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5

Tests of the kind you describe are brittle. As you've correctly pointed out, small changes are likely to break a significant number of the existing tests. But that is by design; tests like these are meant to break over the smallest change to your code. They are the proverbial "canary in the coal mine," meant to detect breaking changes in your code before ...


4

You basically answer your own question. Strictly following the "clean architecture" dogma leads to "many new classes and boilerplate code (...) this option may do more harm than good." If following some rule or principle leads to worse (more complex, less maintainable) code, then it is a bad principle and should be ignored. Or to be more charitable, the ...


2

I am working with such automated tests since several years, and though we have several hundred of complex XML files in one test suite, they are very well maintainable, even if some of the tests break from time to time. Our team accomplishes this in the following way: We use custom "diff" algorithms to detect differences between different the actual and ...


2

I'm assuming: You want to be able to search through thirty million HTML documents with XPath. The search itself should be relatively fast (say two seconds). You are looking at the way you could pre-process those files and store the processed information in order to be able to perform the actual searches. The first thing you may try is to walk through all ...


2

The problem with different versions of an XML document is that not every change is compatible with previous versions. Coding around that can be difficult. There's a few approaches you can take: Have a separate set of DTO objects depending on the version Use XQuery to read the version attribute so you know which document root to serialize to Major ...


2

Indexing options with PostgreSQL A sequential scan on 30ish million HTML documents should take less than an hour on cheap notebooks this days. Most database servers work with XML. If this performance level is acceptable you can use your preferred database server. But if you need faster queries, you will need to develop a good indexing strategy. PostgreSQL is ...


1

There are a couple of alternatives. First of all, objects should not change just because their data changed. That is just a basic consequence of basic concepts object-orientation. One of which is that objects are defined by behavior, and data is encapsulated under that behavior. You could define your Shape to have the behavior you need, like drawing on a ...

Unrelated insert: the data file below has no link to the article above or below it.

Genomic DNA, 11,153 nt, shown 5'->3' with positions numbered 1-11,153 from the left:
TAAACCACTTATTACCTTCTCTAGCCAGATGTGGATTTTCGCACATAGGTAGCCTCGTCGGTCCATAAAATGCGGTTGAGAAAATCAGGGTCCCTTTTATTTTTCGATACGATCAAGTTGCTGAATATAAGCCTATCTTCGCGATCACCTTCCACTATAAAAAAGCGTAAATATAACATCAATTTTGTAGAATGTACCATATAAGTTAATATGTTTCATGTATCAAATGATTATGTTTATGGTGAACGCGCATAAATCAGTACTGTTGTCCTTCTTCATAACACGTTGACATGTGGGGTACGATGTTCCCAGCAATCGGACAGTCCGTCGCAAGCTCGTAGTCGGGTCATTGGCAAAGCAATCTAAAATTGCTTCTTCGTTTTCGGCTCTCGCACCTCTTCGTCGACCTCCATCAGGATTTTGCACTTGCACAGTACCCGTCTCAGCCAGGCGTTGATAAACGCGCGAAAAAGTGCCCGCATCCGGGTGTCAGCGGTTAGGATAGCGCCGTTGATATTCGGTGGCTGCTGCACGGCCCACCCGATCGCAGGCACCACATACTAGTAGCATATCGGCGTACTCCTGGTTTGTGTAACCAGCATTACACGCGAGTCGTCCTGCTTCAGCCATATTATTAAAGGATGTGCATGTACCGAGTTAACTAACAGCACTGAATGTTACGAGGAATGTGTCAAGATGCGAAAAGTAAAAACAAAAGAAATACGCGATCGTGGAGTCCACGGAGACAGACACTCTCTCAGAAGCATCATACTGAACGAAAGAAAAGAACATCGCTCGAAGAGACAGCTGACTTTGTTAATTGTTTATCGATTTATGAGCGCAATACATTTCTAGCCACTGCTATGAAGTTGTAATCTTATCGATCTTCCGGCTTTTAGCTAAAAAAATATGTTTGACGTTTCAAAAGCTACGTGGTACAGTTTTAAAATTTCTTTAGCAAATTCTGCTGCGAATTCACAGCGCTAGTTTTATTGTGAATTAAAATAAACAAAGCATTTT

1

Creating classes for different versions (approach 1) doesn't scale that well. If there will be many versions to come, you end up with a class inflation which is never a good thing. And then, what if there will be ShapeV3, that can not be modeled as a subclass of V2, but just of a subclass of V1 or the base class, yet it offers similar features than V2? Then ...


1

Excellent analysis. Writing an object graph is notoriously difficult because it can involve a lot of foreign key lookups and these are hard to implement without incurring a lot of waits. To make a dent in the performance, you need to widen your approach. Few ideas to consider: Blasting all the new data into a temporary table and reconcile with the main ...


1

It might depend on what you are comfortable with, but one way to approach it is to write your own parser with a library for example BS in Python. That would enable a detailed control of exactly what data and information you want to index and full freedom to create your own structure. If you do not want to code anything yourself you can try importing ...


1

But now I want to create a static HTML site that has basically the same content (and structure) as the XML, but with tables, parts that can be collapsed, images and so on. This seems like a basic use case for HTML, CSS stylesheets, and maybe some Javascript. Tables are basic HTML (and are so old that many people regard them as being obsolete), collapsing ...


1

Yes, this is a valid class diagram. UML does not have any restrictions on the number of associations between two classes, no matter the types of the associations. You only specified multiplicities on one side of the association. This means that the multiplicities on the diamond side of the associations are undefined (in old versions of UML, an absent ...


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